Insurance Options for Paying for Senior Living

Insurance Options for Paying for Senior Living

When considering what financial resources will be available to you for your future care needs, you might not have realized that using your insurance for senior living is something to consider. If you have it but aren’t sure how to use it, here’s a look at a few options.

Your future care needs and how insurance can help

If you’re in pretty good health now and are living independently, you might wonder if you really need long-term care insurance, or if using other insurance for senior living is even an option.

Think back to earlier periods of your life when you purchased various types of insurance, such as car insurance, homeowners’ insurance or health insurance. You did it to give you security and peace of mind for what might come.

When considering using insurance for senior living, in particular for long-term care, it’s the same idea: you’re giving yourself peace of mind. Consider these statistics:

  • 7 out of 10 Americans over 65 will need long-term care, and an estimated 20% of Americans will need it for longer than 5 years.
  • According to the Genworth Cost of Care Survey, the average cost of a month in a nursing home in the United States is $8,910.
  • A person turning 65 years old today will end up paying $120,900 for long-term care, as well as another $204,000 worth of unpaid care from their families. That means, on average, $324,000 in care.

When you consider that the average baby boomer has saved approximately $202,000 for retirement, it’s easy to see why having insurance you can use for long-term nursing care might be a viable option.

Download our Financial Planning for Retirement Living Guide.

Types of insurance for senior living:

Long-term care insurance

Long-term care (LTC) insurance helps to pay for the cost of home care, adult day care, assisted living, memory care, skilled nursing, respite care and hospice by covering services typically not covered by health insurance, Medicare or Medicaid. Policies often even cover some homemaker services, such as meal preparation or housekeeping as long as it is in conjunction with the personal care services you receive.

  • Buying it earlier is better. Long-term care insurance is an option to consider before you or a family member reaches an advanced age and is still in relatively good health. Many people are put off by the high cost of long-term care insurance and delay purchasing a policy—even though paying the expense early allows you to lock in lower rates. According to Investopedia, experts recommend seeking long-term care insurance between the ages of 60 and 65 to balance these concerns.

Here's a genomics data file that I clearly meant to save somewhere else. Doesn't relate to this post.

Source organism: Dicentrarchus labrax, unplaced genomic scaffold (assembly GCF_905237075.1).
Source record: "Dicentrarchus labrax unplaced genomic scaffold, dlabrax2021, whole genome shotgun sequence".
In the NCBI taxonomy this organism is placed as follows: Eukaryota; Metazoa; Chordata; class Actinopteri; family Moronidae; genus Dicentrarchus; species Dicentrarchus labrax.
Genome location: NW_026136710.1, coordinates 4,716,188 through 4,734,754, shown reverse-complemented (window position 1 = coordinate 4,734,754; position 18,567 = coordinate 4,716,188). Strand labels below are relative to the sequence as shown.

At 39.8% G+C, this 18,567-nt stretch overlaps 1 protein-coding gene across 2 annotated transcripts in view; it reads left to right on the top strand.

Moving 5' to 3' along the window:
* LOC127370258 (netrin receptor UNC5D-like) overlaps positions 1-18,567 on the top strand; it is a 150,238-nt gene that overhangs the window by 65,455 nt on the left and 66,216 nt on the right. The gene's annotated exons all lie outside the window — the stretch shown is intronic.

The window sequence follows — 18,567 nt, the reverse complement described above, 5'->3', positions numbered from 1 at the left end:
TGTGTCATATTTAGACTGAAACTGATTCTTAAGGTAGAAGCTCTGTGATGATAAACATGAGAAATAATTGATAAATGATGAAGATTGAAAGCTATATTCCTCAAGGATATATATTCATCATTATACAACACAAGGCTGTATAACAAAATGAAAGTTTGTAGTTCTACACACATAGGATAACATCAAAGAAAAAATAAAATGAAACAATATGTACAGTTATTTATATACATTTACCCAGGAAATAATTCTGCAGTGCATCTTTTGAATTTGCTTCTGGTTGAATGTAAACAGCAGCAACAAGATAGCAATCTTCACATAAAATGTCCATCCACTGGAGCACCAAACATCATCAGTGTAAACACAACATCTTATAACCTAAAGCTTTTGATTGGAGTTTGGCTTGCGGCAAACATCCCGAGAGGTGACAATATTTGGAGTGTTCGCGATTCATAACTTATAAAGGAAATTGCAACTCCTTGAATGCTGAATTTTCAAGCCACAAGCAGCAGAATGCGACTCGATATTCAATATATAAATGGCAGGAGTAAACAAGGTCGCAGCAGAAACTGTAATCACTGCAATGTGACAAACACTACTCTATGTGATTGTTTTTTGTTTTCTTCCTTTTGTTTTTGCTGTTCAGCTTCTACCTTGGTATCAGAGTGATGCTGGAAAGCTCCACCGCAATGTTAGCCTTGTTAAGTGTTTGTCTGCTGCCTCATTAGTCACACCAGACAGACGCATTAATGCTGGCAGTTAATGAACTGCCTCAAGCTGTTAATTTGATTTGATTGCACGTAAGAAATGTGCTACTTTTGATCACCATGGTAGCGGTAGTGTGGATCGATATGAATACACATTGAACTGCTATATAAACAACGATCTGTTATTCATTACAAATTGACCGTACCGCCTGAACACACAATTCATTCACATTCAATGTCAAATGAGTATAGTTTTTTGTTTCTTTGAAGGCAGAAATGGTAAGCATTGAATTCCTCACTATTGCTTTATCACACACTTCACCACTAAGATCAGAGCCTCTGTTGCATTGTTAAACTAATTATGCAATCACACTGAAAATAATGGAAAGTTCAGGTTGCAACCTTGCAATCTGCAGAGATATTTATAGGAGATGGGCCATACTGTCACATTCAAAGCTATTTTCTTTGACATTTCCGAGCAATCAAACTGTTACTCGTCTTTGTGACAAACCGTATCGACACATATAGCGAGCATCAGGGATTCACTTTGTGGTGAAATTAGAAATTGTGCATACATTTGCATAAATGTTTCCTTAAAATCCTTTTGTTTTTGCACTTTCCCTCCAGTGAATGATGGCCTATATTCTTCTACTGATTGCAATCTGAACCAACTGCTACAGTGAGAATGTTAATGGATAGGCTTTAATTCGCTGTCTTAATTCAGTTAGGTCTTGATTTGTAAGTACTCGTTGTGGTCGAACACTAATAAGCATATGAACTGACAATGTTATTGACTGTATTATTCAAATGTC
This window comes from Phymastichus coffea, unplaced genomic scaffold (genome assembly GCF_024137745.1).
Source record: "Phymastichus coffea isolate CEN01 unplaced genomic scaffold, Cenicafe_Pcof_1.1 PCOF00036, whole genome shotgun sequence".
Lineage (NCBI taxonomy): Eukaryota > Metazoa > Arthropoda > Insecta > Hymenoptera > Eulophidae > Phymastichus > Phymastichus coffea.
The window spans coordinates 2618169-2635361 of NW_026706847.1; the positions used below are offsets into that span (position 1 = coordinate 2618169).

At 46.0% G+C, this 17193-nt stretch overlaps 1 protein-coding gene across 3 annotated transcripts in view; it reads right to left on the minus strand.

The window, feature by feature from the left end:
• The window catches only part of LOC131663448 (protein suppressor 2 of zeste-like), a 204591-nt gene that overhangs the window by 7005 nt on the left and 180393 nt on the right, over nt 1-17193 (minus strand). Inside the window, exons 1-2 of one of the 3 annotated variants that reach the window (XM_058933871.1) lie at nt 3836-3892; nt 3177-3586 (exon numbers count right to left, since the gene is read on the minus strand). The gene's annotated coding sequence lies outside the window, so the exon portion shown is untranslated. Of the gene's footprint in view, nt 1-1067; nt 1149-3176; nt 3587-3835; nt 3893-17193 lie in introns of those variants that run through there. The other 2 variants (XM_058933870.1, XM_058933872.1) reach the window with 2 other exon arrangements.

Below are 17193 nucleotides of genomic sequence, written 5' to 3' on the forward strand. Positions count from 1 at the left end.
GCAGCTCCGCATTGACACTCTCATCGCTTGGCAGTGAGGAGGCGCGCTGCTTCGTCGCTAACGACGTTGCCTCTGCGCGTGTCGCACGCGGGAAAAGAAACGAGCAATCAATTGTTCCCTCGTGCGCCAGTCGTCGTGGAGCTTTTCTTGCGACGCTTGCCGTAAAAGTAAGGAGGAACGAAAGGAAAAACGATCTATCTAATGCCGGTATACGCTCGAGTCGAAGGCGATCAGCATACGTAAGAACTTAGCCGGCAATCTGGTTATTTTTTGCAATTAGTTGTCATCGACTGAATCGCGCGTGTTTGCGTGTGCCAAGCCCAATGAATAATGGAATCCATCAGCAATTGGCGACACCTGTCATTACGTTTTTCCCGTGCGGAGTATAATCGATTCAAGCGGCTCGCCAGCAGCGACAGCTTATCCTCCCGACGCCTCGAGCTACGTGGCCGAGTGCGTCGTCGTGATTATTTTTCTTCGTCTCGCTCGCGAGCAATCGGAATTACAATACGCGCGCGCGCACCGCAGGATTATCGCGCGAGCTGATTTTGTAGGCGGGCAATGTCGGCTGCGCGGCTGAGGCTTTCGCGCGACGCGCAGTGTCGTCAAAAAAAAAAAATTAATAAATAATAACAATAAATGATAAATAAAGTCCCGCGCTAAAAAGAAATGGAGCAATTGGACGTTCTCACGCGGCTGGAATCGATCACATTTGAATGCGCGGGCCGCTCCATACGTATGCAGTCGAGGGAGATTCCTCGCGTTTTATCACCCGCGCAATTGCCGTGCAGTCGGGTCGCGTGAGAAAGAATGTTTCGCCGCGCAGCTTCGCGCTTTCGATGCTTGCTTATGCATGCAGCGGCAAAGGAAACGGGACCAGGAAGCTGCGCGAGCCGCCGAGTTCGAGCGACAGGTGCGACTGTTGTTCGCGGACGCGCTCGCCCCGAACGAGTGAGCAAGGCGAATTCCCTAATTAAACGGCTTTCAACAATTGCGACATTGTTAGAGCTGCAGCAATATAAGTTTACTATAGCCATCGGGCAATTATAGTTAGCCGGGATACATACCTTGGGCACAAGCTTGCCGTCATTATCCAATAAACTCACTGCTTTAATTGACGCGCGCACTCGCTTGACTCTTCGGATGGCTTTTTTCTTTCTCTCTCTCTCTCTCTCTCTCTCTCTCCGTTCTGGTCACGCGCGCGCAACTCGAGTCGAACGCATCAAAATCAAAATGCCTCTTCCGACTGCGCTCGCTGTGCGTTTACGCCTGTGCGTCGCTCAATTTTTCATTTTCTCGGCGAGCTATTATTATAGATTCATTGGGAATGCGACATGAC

• Know when benefits begin. Many LTC policies will start benefits once an assessment has determined you need help with two or more activities of daily living or cognitive impairments—known as a benefit trigger. Once the insurance company approves a Plan of Care, you will have an elimination period of 30, 60 or 90 days after the benefit trigger occurs before you start receiving payment. During this time, you must cover the cost of services you receive. Once the benefits begin, many policies pay your costs up to a pre-set daily limit until your lifetime maximum is reached.

Life insurance conversion

Another way to use insurance for senior living is through conversion. Many people who own a life insurance policy are unaware they can convert some types of policies into a long-term care benefit plan. This conversion process transfers ownership of the life insurance policy from the owner to an entity that acts as a benefits administrator. Regular payments are made directly to a long-term care provider, so there must be an immediate need for long-term care (including assisted living).

The details:

  • Since the owner no longer holds the policy in his or her name, the asset will not count against them in the Medicaid spend-down process. With life insurance conversion, all health conditions are accepted. There are no wait periods or care limitations. No costs to apply, no requirement to be terminally ill and no premium payments. And converting a life insurance policy into care services provides a higher return than the cash surrender.
  • Many types of life insurance policies can be converted, including whole, universal or term.
  • Money from the policy can be used to pay for any kind of care: home care, assisted living, skilled nursing and hospice.
  • There are no obligations or fees to apply, and the typical enrollment period is 30 to 45 days.
  • Once a policy is converted by the owner, the long-term care benefit payments begin immediately, and the enrollee is relieved of any responsibility to pay any more premiums.

Take your time

Do your homework on all the financial resources available to you and be sure to include the option of using insurance for senior living costs.

Senior living, the LSS Senior Living way

At LSS Senior Living, our goal is to offer seniors quality care and comfort in a friendly and warm environment that feels like home. We offer a continuum of services to lend a helping hand when you need them. Find out more about our communities:

LSS Kensington Place

LSS Lutheran Village

LSS The Good Shepherd

Speak to an advisor today, we’re here to help! To learn more, download our Financial Planning for Retirement Living Guide.

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